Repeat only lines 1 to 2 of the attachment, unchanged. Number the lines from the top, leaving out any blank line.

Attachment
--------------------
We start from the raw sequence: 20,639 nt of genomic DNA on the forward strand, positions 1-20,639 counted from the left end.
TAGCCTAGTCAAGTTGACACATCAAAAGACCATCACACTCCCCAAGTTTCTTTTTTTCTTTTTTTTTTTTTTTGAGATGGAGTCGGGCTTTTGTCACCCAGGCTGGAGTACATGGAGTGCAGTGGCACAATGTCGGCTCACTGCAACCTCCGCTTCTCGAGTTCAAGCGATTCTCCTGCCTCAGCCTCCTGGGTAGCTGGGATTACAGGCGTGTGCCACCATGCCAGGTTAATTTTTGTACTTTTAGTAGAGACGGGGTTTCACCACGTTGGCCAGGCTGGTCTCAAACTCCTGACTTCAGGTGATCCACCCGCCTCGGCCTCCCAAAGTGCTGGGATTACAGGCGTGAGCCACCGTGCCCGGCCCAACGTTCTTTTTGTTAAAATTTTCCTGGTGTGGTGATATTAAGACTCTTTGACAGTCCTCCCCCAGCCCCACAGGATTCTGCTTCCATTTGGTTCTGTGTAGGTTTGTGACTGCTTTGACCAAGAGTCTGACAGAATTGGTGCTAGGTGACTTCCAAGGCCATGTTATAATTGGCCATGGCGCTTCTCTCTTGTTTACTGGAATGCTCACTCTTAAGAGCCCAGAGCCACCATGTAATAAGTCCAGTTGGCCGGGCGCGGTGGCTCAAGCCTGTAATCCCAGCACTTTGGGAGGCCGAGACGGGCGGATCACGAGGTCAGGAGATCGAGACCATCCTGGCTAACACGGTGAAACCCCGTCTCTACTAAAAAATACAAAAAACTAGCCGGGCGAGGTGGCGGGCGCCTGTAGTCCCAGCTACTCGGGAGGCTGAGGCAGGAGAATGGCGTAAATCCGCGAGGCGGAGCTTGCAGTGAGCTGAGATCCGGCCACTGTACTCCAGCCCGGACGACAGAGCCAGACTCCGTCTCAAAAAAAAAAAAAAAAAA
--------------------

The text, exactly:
We start from the raw sequence: 20,639 nt of genomic DNA on the forward strand, positions 1-20,639 counted from the left end.
TAGCCTAGTCAAGTTGACACATCAAAAGACCATCACACTCCCCAAGTTTCTTTTTTTCTTTTTTTTTTTTTTTGAGATGGAGTCGGGCTTTTGTCACCCAGGCTGGAGTACATGGAGTGCAGTGGCACAATGTCGGCTCACTGCAACCTCCGCTTCTCGAGTTCAAGCGATTCTCCTGCCTCAGCCTCCTGGGTAGCTGGGATTACAGGCGTGTGCCACCATGCCAGGTTAATTTTTGTACTTTTAGTAGAGACGGGGTTTCACCACGTTGGCCAGGCTGGTCTCAAACTCCTGACTTCAGGTGATCCACCCGCCTCGGCCTCCCAAAGTGCTGGGATTACAGGCGTGAGCCACCGTGCCCGGCCCAACGTTCTTTTTGTTAAAATTTTCCTGGTGTGGTGATATTAAGACTCTTTGACAGTCCTCCCCCAGCCCCACAGGATTCTGCTTCCATTTGGTTCTGTGTAGGTTTGTGACTGCTTTGACCAAGAGTCTGACAGAATTGGTGCTAGGTGACTTCCAAGGCCATGTTATAATTGGCCATGGCGCTTCTCTCTTGTTTACTGGAATGCTCACTCTTAAGAGCCCAGAGCCACCATGTAATAAGTCCAGTTGGCCGGGCGCGGTGGCTCAAGCCTGTAATCCCAGCACTTTGGGAGGCCGAGACGGGCGGATCACGAGGTCAGGAGATCGAGACCATCCTGGCTAACACGGTGAAACCCCGTCTCTACTAAAAAATACAAAAAACTAGCCGGGCGAGGTGGCGGGCGCCTGTAGTCCCAGCTACTCGGGAGGCTGAGGCAGGAGAATGGCGTAAATCCGCGAGGCGGAGCTTGCAGTGAGCTGAGATCCGGCCACTGTACTCCAGCCCGGACGACAGAGCCAGACTCCGTCTCAAAAAAAAAAAAAAAAAA